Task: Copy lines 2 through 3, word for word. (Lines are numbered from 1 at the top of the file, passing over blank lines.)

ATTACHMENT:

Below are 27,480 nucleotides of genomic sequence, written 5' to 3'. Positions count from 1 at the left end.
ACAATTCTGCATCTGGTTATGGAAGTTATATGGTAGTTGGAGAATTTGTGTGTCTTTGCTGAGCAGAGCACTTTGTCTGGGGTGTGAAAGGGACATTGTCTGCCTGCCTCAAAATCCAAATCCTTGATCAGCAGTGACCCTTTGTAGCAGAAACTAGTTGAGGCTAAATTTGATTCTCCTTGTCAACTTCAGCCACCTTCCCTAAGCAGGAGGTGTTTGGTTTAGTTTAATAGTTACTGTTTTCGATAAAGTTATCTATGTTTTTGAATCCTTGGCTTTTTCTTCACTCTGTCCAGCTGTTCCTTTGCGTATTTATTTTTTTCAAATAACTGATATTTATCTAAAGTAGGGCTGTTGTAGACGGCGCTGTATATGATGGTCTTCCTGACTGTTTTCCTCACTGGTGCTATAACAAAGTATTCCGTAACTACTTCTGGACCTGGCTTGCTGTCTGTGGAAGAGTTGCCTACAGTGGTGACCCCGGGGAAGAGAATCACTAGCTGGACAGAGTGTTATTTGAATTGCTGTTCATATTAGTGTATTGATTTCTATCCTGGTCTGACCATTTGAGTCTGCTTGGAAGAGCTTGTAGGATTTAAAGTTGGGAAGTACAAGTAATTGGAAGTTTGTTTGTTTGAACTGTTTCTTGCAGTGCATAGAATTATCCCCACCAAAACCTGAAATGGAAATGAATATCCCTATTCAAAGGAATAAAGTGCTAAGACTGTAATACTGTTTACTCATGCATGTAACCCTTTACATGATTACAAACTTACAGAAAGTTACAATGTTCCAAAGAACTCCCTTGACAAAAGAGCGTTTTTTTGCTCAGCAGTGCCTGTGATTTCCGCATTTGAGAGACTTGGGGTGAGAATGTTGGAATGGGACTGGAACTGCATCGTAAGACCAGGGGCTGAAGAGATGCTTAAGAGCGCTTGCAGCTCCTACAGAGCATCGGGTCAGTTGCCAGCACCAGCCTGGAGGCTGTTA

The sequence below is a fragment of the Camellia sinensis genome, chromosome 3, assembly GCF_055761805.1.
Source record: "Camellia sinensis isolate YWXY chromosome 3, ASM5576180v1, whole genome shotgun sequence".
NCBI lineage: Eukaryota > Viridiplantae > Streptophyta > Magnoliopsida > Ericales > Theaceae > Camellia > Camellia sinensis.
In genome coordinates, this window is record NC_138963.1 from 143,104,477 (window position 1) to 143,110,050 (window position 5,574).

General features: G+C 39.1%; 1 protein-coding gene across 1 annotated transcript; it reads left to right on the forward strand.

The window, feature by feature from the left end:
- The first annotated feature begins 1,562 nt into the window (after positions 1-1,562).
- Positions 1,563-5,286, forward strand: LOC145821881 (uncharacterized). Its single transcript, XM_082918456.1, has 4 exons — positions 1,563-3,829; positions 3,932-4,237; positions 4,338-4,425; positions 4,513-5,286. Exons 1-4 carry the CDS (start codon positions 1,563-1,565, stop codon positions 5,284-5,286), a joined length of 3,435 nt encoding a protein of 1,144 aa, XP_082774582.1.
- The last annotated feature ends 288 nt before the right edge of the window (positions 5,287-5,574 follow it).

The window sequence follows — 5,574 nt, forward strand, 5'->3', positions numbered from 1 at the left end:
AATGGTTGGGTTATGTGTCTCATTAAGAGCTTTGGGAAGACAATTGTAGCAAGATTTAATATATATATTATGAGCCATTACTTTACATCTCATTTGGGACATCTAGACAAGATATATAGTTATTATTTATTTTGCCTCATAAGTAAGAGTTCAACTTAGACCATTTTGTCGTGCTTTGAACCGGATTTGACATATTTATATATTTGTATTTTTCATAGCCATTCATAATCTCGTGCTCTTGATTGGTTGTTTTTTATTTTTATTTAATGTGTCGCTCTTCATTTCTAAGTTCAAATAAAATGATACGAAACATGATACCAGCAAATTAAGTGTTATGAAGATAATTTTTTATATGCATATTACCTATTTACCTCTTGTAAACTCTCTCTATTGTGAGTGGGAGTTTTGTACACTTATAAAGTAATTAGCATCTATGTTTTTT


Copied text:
ACAATTCTGCATCTGGTTATGGAAGTTATATGGTAGTTGGAGAATTTGTGTGTCTTTGCTGAGCAGAGCACTTTGTCTGGGGTGTGAAAGGGACATTGTCTGCCTGCCTCAAAATCCAAATCCTTGATCAGCAGTGACCCTTTGTAGCAGAAACTAGTTGAGGCTAAATTTGATTCTCCTTGTCAACTTCAGCCACCTTCCCTAAGCAGGAGGTGTTTGGTTTAGTTTAATAGTTACTGTTTTCGATAAAGTTATCTATGTTTTTGAATCCTTGGCTTTTTCTTCACTCTGTCCAGCTGTTCCTTTGCGTATTTATTTTTTTCAAATAACTGATATTTATCTAAAGTAGGGCTGTTGTAGACGGCGCTGTATATGATGGTCTTCCTGACTGTTTTCCTCACTGGTGCTATAACAAAGTATTCCGTAACTACTTCTGGACCTGGCTTGCTGTCTGTGGAAGAGTTGCCTACAGTGGTGACCCCGGGGAAGAGAATCACTAGCTGGACAGAGTGTTATTTGAATTGCTGTTCATATTAGTGTATTGATTTCTATCCTGGTCTGACCATTTGAGTCTGCTTGGAAGAGCTTGTAGGATTTAAAGTTGGGAAGTACAAGTAATTGGAAGTTTGTTTGTTTGAACTGTTTCTTGCAGTGCATAGAATTATCCCCACCAAAACCTGAAATGGAAATGAATATCCCTATTCAAAGGAATAAAGTGCTAAGACTGTAATACTGTTTACTCATGCATGTAACCCTTTACATGATTACAAACTTACAGAAAGTTACAATGTTCCAAAGAACTCCCTTGACAAAAGAGCGTTTTTTTGCTCAGCAGTGCCTGTGATTTCCGCATTTGAGAGACTTGGGGTGAGAATGTTGGAATGGGACTGGAACTGCATCGTAAGACCAGGGGCTGAAGAGATGCTTAAGAGCGCTTGCAGCTCCTACAGAGCATCGGGTCAGTTGCCAGCACCAGCCTGGAGGCTGTTA

The sequence below is a fragment of the Camellia sinensis genome, chromosome 3, assembly GCF_055761805.1.